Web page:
Former Iowa linebacker Josey Jewell discusses his time of 4.68 seconds, an improvement from 4.82 at the NFL Combine. Chad Leistikow
IOWA CITY, Ia. — Last week, as my conversation with Chris Doyle wound down, I had to ask: What does Iowa’s longtime, revered strength and conditioning coach really think of the NFL Scouting Combine?
The question was posed in the context of the perception that outgoing Hawkeye cornerback Josh Jackson was being supposedly dinged for his time of 4.56 seconds in the 40-yard dash.
“Turn on the tape,” he said simply. “What did he do on film? How does he play? I just think there’s a little bit (of an) unrealistic emphasis put on some arbitrary physical tests.”
The 40 is something Doyle oversees only once a year ... on Iowa's Pro Day.
That day was Monday.
Doyle understands — as do the players that take part in the so-called “Underwear Olympics” — that some NFL teams and scouts put more stock into 40-yard dash times than he would.
So, for that reason alone, it's become important.
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And it’s why Monday’s straight-line speed performances at Iowa’s Pro Day should eliminate apprehension that NFL decision-makers may have in where they draft the Hawkeyes’ two reigning consensus all-Americans: Jackson and linebacker Josey Jewell.
Jewell said he ran 4.68 seconds in Monday’s 40, a significant improvement from the 4.82 that he recorded at Indianapolis earlier this month. (He even saw the 4.68 written down, so he felt good that the 39 NFL personnel in attendance got something similar.)
“A 4.68 I’m fine with,” Jewell said, grinning. “Let’s hope those other guys got the same time.”
Jackson did not participate in optional media interviews Monday, but Blair Sanderson of Rivals.com reported that Jackson clocked in with 40-yard times of 4.52 and 4.54 seconds — upgrades from his marks of 4.56 and 4.60 in Indy. Tony Pauline of DraftAnalyst.com reported even better times for the ball-hawking corner.
"I’m told most watches had him in the mid to low 4.4’s with some timing him as fast as 4.42," he wrote.
Do two- to four-hundredths of a second really make a difference?
Should they make a difference?
“A lot of people outside put a lot of stress on the 40, which is totally fine,” Jewell said Monday. “I mean, it’s going to be how fast you can run in a straight line, which I don’t know if you always do that on a football field. Probably not, depending on if you’re a wide receiver.”
For Jewell, an improved 40 probably isn't going to wildly affect his draft position. He’s projected to go in the middle rounds either way. Some franchise should be (and likely will be) smart enough to draft the ultra-productive, tough, football-fast linebacker from Decorah.
For Jackson, the uptick in measured speed could be worth hundreds of thousands — even millions — of dollars. It's a stop-watch position.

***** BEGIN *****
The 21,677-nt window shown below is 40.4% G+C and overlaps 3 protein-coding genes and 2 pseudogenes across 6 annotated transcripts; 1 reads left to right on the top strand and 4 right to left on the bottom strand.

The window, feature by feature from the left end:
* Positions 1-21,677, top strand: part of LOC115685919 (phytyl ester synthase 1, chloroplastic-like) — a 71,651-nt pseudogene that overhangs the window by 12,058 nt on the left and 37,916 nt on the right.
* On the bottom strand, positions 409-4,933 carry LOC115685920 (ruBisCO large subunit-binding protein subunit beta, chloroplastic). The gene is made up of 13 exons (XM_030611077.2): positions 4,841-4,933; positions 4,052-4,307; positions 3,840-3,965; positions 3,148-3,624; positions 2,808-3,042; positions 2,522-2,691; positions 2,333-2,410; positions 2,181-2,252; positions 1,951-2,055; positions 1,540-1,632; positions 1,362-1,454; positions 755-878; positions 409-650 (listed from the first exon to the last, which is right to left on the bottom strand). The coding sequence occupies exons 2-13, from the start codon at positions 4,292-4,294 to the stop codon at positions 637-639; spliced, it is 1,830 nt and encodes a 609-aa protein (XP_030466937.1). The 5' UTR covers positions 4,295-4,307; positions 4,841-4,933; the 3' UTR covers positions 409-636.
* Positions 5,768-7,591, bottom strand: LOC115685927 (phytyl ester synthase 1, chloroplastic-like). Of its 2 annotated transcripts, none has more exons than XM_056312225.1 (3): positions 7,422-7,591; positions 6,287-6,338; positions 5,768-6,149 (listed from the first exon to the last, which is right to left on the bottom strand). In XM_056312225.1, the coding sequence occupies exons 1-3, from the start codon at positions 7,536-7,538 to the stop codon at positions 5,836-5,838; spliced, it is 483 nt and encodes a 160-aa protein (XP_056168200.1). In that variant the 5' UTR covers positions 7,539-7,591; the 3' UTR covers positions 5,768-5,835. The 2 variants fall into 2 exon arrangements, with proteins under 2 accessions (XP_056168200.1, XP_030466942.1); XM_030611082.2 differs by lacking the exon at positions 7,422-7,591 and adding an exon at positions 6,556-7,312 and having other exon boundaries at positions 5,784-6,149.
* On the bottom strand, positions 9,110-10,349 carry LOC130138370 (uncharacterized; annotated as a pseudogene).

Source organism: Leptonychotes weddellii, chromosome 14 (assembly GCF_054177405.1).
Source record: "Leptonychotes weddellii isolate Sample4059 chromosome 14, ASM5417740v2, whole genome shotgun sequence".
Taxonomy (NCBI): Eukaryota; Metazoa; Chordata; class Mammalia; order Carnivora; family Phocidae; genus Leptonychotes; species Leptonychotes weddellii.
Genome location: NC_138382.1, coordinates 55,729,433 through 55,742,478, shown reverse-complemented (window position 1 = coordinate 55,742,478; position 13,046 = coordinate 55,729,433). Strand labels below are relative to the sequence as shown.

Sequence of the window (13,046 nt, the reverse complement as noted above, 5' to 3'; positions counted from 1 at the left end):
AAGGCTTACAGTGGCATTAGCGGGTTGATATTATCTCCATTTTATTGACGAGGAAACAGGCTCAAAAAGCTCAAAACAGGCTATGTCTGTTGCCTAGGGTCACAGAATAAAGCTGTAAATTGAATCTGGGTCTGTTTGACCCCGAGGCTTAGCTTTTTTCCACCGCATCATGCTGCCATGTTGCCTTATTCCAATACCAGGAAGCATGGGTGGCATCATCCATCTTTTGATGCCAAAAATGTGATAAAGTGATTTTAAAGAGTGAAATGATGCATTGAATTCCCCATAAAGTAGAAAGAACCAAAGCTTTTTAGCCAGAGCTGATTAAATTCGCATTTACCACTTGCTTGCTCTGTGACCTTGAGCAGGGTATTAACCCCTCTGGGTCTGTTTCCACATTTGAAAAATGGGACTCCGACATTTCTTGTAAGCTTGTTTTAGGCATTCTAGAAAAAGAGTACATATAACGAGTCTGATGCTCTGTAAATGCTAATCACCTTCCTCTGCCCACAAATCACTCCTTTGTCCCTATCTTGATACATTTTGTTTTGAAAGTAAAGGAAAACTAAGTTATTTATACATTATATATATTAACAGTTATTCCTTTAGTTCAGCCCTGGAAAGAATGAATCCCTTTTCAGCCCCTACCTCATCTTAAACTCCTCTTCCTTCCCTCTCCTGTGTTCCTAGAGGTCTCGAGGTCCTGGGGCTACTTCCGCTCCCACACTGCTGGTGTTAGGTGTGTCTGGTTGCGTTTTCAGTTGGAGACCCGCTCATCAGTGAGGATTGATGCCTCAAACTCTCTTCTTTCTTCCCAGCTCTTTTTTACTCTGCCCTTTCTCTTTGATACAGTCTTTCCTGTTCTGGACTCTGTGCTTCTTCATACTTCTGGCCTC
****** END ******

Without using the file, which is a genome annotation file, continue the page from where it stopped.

According to Spotrac.com, which does a great job tracking NFL salaries, the No. 14 pick owned by the Green Bay Packers — middle first round — will merit a contract worth roughly $13.8 million (including $8.1 million guaranteed).
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Late first round? The money is more like $9.5 million, with $5 million guaranteed.
Early second round? It drops to a ballpark of $7 million, with $3 million guaranteed.
It’s interesting how much this all really means.
After the Combine, mock drafts dropped Jackson into the late first round. NFL.com draft analyst Bucky Brooks termed the Hawkeye the top Combine “Loser” among defensive backs, pointing out the “pedestrian” 40 time and adding, “He didn't look comfortable with his turns and transitions, and his upright stance could be an issue as a young player."
At the same time, though, Jackson ran a 4.03-second time in the 20-yard shuttle in Indianapolis — probably a more relevant measure for a position that stops and starts frequently. That was fifth-best among corners at the Combine.
Brooks did add this, though: “While most scouts will trust the evaluations compiled off film study, this disappointing showing is a definite setback for the potential first-rounder heading into the pro day circuit."
That brings us to Monday. And that's why Jackson getting to 4.52 — or better — on Pro Day should allow teams to relax and focus on his tape.
And that’s where Jackson shines. He racked up eight interceptions and 27 passes defended last fall. Nothing pedestrian about that.
Bottom line: Jackson remains one of the top cornerbacks in the NFL Draft. After Monday's performance, he took a step in ensuring his spot in the first round.
If so, for Jackson, Monday will go down as a pretty good day.
Hawkeyes columnist Chad Leistikow has covered sports for 23 years with The Des Moines Register, USA TODAY and Iowa City Press-Citizen. Follow @ChadLeistikow on Twitter.